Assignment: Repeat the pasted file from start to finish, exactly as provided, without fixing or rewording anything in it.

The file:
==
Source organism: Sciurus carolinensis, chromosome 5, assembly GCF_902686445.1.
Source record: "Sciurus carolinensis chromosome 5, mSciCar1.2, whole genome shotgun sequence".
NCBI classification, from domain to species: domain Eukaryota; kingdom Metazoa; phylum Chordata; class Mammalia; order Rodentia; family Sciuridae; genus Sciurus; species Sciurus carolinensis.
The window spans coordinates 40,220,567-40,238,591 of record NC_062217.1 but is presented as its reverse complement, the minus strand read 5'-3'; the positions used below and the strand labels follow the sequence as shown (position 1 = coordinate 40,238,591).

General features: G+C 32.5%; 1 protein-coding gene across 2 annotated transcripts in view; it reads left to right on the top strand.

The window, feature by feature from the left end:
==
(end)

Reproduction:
Source organism: Sciurus carolinensis, chromosome 5, assembly GCF_902686445.1.
Source record: "Sciurus carolinensis chromosome 5, mSciCar1.2, whole genome shotgun sequence".
NCBI classification, from domain to species: domain Eukaryota; kingdom Metazoa; phylum Chordata; class Mammalia; order Rodentia; family Sciuridae; genus Sciurus; species Sciurus carolinensis.
The window spans coordinates 40,220,567-40,238,591 of record NC_062217.1 but is presented as its reverse complement, the minus strand read 5'-3'; the positions used below and the strand labels follow the sequence as shown (position 1 = coordinate 40,238,591).

General features: G+C 32.5%; 1 protein-coding gene across 2 annotated transcripts in view; it reads left to right on the top strand.

The window, feature by feature from the left end: